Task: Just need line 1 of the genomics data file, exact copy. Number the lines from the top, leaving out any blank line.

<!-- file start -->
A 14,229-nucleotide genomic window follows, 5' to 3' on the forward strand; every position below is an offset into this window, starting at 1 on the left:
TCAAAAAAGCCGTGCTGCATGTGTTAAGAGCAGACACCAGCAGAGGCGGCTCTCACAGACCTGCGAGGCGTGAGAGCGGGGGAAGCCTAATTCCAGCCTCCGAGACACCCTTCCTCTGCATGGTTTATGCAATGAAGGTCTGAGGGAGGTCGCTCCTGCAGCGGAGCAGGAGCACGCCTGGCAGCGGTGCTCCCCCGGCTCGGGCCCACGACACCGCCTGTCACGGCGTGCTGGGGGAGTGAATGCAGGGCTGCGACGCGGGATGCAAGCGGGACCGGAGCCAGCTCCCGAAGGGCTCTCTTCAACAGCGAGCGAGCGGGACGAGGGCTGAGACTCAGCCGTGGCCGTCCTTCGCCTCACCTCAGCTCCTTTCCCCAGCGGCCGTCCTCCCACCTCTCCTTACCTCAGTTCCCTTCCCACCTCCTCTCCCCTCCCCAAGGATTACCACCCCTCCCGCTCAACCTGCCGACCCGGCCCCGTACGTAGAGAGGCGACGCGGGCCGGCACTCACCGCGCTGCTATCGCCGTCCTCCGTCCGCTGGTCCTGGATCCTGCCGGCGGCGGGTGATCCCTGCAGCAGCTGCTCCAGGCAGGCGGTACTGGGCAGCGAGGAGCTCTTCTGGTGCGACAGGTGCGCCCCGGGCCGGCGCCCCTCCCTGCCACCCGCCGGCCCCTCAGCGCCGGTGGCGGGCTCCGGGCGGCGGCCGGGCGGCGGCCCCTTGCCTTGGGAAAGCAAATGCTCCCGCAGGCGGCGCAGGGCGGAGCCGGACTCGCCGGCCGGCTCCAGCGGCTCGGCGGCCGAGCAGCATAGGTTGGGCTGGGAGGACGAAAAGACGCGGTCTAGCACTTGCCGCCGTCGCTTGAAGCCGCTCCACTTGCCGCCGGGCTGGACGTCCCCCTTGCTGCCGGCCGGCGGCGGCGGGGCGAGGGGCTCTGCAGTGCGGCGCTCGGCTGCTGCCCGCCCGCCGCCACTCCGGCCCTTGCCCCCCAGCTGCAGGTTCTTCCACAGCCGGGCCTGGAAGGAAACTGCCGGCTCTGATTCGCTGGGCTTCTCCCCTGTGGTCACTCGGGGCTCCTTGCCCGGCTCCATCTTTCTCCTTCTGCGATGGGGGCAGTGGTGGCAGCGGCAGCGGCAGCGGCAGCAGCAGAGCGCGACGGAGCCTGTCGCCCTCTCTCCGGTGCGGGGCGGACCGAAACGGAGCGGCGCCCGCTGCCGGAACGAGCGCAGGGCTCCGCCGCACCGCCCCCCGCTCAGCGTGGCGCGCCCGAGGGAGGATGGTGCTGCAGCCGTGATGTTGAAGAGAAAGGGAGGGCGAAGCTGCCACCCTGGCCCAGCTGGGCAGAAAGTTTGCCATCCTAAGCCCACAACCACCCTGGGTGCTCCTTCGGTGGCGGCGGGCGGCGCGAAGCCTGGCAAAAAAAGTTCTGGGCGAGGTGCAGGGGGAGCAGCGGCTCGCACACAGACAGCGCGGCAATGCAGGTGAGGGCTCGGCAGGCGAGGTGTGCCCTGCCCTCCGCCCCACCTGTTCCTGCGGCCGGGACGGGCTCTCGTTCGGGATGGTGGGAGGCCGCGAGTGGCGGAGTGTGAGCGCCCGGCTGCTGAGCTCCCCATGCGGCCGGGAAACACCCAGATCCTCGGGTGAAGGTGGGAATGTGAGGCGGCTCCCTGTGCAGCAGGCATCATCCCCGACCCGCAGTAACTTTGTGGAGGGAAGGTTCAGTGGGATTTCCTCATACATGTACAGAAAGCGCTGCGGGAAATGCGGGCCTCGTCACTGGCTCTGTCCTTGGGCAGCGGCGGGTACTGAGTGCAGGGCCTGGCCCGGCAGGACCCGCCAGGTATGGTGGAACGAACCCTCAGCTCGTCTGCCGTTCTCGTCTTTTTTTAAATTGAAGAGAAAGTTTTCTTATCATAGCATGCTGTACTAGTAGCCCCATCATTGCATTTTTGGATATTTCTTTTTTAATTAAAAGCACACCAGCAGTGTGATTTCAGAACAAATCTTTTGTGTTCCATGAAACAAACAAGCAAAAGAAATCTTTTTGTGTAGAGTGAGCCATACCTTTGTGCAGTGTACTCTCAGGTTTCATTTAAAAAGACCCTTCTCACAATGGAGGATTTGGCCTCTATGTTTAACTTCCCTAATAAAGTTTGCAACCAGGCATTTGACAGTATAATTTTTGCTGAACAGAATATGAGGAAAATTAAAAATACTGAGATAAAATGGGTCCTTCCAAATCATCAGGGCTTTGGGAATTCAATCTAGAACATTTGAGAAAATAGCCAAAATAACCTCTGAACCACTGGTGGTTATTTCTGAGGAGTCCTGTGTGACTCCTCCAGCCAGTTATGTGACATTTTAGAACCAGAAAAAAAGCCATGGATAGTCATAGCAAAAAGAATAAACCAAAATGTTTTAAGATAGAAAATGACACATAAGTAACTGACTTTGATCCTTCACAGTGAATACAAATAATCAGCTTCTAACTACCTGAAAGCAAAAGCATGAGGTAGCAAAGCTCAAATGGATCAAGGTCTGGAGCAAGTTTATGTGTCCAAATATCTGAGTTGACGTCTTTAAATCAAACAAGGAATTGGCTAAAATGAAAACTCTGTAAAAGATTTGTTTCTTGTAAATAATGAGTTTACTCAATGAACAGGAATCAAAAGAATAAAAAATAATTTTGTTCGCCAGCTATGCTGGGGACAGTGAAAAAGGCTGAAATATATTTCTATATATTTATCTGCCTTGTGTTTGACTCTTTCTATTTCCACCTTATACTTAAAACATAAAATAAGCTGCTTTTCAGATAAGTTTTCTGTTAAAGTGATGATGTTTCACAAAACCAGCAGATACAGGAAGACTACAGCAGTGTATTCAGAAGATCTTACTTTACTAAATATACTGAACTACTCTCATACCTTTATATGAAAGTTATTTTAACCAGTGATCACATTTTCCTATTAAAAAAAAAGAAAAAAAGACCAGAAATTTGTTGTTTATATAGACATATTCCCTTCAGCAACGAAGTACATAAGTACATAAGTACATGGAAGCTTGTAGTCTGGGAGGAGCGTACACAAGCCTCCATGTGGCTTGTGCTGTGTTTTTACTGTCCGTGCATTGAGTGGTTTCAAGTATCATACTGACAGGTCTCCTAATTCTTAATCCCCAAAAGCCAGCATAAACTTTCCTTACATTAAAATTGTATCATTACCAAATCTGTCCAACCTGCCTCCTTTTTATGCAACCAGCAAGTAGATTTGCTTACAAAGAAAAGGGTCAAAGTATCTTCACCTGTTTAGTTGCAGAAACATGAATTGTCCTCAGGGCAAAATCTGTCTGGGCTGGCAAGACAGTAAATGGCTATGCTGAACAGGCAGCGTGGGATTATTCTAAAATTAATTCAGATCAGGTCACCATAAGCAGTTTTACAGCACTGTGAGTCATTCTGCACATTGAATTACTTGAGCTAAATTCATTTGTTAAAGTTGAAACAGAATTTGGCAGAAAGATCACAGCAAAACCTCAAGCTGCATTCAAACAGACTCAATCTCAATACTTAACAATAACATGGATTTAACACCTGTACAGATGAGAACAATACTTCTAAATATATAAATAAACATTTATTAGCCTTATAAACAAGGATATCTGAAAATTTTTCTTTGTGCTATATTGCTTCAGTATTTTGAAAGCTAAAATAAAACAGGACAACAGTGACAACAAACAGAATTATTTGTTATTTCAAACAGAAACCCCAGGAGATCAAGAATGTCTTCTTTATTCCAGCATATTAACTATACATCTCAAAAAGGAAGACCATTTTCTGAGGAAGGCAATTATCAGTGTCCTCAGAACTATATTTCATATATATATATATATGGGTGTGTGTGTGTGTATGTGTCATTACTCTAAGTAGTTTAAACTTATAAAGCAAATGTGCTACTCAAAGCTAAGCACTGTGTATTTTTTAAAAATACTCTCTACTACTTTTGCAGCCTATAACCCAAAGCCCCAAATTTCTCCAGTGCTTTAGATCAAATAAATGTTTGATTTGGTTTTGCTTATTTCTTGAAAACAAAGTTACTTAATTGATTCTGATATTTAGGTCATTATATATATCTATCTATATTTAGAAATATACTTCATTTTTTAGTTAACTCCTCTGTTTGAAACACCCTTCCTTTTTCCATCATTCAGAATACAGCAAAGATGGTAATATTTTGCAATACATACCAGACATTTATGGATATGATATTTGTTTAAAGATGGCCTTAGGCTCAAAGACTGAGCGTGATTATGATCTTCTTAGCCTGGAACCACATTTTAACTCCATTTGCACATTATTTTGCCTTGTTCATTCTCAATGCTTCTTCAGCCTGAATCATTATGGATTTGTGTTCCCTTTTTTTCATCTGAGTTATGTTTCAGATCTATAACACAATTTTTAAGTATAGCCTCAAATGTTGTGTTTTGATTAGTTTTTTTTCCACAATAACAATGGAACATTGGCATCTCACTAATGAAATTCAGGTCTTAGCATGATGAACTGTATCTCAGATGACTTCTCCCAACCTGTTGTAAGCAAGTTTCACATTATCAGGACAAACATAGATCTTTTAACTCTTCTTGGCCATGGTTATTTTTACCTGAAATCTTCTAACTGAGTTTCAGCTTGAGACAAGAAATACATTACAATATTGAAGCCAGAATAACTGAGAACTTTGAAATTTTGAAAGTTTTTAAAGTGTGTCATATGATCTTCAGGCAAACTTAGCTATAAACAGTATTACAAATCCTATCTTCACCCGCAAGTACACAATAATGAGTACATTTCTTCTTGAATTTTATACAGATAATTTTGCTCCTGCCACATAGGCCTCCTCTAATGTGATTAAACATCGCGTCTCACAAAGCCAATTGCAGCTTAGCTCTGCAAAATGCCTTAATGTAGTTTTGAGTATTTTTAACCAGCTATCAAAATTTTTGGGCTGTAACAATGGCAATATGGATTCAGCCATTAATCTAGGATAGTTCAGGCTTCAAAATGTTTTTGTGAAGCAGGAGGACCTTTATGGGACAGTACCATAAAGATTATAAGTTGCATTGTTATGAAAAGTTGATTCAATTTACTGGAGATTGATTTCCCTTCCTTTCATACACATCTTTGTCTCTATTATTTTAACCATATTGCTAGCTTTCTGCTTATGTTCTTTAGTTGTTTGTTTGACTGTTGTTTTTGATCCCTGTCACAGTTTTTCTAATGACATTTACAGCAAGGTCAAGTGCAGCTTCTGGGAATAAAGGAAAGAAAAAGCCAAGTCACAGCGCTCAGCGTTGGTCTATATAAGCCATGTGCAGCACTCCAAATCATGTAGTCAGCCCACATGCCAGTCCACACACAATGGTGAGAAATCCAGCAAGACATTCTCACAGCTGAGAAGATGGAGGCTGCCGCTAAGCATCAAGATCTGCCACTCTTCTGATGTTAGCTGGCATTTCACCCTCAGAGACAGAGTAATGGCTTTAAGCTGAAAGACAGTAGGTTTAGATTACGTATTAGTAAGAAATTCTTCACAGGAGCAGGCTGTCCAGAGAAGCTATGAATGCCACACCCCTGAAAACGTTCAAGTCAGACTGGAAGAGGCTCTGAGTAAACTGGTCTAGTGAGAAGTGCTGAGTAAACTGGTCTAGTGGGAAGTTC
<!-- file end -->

A 14,229-nucleotide genomic window follows, 5' to 3' on the forward strand; every position below is an offset into this window, starting at 1 on the left: